I have lived and worked in the Adirondacks for close to 12 months over the period of the last three years. During that time, I found the locals to often be suspicious and cautious with outsiders. I also found the same in several other small, rural communities in which I've worked (Walsenburg CO, Argyll NY, Mexico NY), despite their lack of 'Summer People.' Those communities don't even have the thriving oral history of systemic Gilded Age oppression that the Adirondacks have. At the same time, I have found the people of all four communities to be warm and welcoming... if you come to the situation right. To come to the Adirondacks and to go to tourist-only bars and restaurants (you can thell them not only by clientele, but price, ambiance) will get you marked as not interested in their lives as them as people---understandable given the generations of experience. But, on the other hand, when you start going to local bars, talking to people at libraries, laundrimats or--perhaps ideally--working with them cleaning the bedrooms, bathrooms of tourists or serving them food or chopping their firewood--you'll find them to be as open and friendly as people anywhere else in the world.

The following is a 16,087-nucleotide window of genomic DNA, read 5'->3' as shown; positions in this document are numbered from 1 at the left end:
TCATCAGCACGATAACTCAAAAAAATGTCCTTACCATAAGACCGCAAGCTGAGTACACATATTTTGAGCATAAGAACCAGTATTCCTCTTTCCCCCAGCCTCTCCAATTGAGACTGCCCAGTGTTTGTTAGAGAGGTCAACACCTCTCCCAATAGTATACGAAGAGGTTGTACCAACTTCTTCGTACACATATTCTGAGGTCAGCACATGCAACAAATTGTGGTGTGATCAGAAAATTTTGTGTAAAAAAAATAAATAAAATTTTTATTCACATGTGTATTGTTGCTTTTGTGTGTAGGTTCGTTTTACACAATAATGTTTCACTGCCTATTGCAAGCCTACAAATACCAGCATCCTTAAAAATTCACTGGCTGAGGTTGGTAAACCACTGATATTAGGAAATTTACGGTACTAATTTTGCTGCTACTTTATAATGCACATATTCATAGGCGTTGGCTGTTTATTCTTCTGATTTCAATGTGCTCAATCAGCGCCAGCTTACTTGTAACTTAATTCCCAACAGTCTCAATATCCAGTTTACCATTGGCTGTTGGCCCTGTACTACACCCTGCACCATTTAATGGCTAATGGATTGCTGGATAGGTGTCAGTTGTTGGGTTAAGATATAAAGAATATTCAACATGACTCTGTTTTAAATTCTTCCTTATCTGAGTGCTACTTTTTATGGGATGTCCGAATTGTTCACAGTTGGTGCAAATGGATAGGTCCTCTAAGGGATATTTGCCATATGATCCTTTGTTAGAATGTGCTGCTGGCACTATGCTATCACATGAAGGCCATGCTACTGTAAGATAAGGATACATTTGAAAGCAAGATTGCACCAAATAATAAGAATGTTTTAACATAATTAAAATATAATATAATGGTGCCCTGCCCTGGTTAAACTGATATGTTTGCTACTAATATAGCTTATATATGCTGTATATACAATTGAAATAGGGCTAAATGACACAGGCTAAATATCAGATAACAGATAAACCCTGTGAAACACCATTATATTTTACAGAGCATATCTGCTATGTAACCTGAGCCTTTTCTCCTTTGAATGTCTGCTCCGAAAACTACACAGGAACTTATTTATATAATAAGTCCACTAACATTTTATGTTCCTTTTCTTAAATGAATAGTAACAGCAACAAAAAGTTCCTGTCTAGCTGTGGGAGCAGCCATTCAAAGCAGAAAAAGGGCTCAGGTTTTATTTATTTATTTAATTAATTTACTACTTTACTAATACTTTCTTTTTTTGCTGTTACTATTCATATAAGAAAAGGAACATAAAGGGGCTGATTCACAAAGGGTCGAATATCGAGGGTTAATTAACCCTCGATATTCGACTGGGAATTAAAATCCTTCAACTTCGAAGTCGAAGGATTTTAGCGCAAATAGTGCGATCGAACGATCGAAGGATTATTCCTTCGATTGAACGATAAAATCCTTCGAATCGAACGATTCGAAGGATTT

How we treat the past is how we treat the present. When you continously gloss over the fiscal scandals and systemic oppression of the Gilded Age, I am not surprised to find your interactions with those same phemonena today to be lacking profundity.

    I believe in fantasy, dreaming and the un-real... but my flights of fantasy always have their launching pad from the real world. I love and celebrate beauty and whimsy, but I believe that if they were paid for in blood and sweat, that to ignore that history is to commit an injustice against those who sacrificed.

    [This comment has also been posted on the York Staters]